Former Area Business Owner Eyes Liver Transplant

POCOMOKE CITY – A retired Pocomoke City native and his wife are reaching out to the community for financial support in the days leading up to and following his liver transplant.

Terry and Beverly Fleming, Pocomoke natives and former owners of Harbor Tackle and Ocean City Bait and Tackle, have created a GoFundMe campaign to raise money, which will cover travel expenses and hospital co-pays associated with Fleming’s nearly four-year battle with end stage liver disease.

His wife said Fleming has visited hospitals more than 30 times in the past year and a half, many resulting in overnight stays. In the last three weeks of January, she said he traveled to Johns Hopkins more than five times.

Fleming’s symptoms began in August of 2013, when his liver failed to process fluid in his body. After visiting multiple doctors, and undergoing numerous procedures to drain the fluid, he was ultimately diagnosed with end stage liver disease and was sent to Johns Hopkins Hospital for medical care.

Since that time, Fleming has been on a waiting list to receive a transplant and has completed heart bypass, aortic value replacement and transjugular intrahepatic portosystemic shunt (TIPS) surgeries to either manage the symptoms of liver failure or to solve issues that resulted from it.

Fleming is scheduled to receive a transplant Feb. 6. His daughter, Heather, will act as a living donor.

“When he was first diagnosed, I did a little bit of research and figured out it was an option,” she said. “So I reached out to the donor department of Johns Hopkins.”

After months of testing and bloodwork, Heather was approved as a living donor and could potential give Fleming up to 65 percent of her liver.

His daughter explained that both she and her father will undergo the hours-long surgery at the same time and will spend the next months in recovery.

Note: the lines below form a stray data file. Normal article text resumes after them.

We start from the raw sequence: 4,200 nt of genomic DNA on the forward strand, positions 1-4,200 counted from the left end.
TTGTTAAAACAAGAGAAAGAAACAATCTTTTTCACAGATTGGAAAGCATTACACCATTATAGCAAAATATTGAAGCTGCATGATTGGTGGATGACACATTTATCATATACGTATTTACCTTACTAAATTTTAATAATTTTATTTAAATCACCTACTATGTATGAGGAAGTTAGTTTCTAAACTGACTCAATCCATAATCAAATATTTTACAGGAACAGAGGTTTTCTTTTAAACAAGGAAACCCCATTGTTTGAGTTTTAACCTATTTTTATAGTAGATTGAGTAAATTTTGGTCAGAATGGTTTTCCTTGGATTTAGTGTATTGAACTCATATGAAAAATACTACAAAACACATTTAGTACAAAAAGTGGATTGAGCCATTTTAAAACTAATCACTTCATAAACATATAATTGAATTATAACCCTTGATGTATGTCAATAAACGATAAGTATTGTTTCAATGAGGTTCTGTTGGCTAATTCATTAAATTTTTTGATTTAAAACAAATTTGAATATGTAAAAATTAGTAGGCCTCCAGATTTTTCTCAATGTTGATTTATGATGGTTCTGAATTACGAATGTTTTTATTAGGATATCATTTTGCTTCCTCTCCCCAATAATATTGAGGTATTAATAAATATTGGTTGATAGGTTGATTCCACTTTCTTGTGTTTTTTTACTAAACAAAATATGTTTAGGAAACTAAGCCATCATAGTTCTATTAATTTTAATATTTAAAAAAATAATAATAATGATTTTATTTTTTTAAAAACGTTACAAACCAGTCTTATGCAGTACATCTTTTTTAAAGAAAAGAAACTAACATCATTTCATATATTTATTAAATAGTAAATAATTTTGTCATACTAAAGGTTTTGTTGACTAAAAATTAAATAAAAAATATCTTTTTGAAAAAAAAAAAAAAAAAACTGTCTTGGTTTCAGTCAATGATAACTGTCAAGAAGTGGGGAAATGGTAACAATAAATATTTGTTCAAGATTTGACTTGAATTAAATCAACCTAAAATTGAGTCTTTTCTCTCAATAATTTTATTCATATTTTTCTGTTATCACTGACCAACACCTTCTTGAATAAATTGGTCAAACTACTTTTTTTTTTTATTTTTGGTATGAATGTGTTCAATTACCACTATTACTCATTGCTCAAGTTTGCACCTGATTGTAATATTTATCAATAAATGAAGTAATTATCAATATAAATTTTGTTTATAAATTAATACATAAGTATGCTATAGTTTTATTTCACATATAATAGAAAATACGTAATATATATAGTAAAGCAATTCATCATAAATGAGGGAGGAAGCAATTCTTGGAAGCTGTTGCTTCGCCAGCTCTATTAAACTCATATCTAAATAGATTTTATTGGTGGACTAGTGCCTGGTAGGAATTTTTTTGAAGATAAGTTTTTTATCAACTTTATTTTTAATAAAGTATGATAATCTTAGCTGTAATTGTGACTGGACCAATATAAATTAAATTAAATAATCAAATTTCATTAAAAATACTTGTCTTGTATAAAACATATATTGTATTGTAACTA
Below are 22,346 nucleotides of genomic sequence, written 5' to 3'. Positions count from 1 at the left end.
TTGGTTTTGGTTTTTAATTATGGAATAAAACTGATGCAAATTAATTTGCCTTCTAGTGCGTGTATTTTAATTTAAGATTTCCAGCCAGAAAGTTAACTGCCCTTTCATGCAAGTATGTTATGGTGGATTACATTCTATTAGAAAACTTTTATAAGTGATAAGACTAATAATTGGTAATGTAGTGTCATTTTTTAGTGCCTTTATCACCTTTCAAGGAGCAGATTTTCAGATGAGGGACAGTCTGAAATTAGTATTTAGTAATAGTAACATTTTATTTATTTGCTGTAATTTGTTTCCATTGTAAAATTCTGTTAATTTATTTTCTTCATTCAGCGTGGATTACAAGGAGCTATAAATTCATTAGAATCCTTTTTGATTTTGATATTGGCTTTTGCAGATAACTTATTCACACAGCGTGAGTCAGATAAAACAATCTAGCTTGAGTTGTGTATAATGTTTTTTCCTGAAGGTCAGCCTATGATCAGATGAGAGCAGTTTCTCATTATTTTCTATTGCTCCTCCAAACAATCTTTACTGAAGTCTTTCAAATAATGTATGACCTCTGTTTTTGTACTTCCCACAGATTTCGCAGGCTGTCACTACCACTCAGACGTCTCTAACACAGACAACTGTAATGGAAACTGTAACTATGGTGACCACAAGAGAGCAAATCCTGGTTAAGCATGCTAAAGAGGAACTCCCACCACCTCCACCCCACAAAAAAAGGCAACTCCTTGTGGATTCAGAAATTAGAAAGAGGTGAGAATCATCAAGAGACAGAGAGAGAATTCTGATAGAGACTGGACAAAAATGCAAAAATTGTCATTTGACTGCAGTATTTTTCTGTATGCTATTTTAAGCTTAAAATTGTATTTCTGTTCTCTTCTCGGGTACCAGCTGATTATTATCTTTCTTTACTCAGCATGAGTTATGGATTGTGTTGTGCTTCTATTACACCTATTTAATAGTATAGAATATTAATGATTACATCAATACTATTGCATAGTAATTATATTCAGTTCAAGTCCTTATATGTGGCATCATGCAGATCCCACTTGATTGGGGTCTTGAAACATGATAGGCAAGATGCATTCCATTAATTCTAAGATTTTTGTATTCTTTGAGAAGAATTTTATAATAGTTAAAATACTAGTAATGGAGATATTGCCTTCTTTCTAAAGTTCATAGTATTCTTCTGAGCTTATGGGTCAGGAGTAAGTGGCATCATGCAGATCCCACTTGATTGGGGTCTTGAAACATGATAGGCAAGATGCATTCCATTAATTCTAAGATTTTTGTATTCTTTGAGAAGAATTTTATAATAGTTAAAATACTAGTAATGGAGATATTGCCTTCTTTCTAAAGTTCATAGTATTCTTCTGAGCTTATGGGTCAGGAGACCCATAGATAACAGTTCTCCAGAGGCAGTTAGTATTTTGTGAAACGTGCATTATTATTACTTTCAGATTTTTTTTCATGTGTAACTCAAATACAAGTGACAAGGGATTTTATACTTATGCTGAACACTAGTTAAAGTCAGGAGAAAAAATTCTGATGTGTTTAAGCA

“I am so thankful for our daughter to be willing to do this,” Beverly said.

Heather said her father’s condition has deteriorated in recent months, and added that he is no longer able to do much.

“Within the past six months, he has been failing pretty good,” Heather said. “He has had moments of clarity, but those moments are now few and far between.”

Fleming, who is battling the effects of elevated ammonia levels in his body, could not be interviewed for this story, but his wife agreed to speak on his behalf.

Beverly said Fleming’s medical care and medication are largely covered by health insurance and financial assistance from the drug manufactures, but she added the travel expenses are accumulating.

“It does get expensive going back and forth to Baltimore,” she said. “He can’t make the trip in one day, so every time we go up we stay and come home the next day.”

At the suggestion of doctors, Beverly said she started a GoFundMe account last summer to cover travel expenses and hospital co-pays.

“People don’t realize how much it costs even with medical insurance,” she said.

As of Wednesday Fleming’s GoFundMe page has raised more than $3,600 in donations.

Beverly said many relatives and close friends are to thank for the success of the campaign so far and added that those interested in donating can visit Fleming’s GoFundMe account at

About The Author: Charlene Sharpe

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Charlene Sharpe has been with The Dispatch since 2014. A graduate of Stephen Decatur High School and the University of Richmond, she spent seven years with the Delmarva Media Group before joining the team at The Dispatch.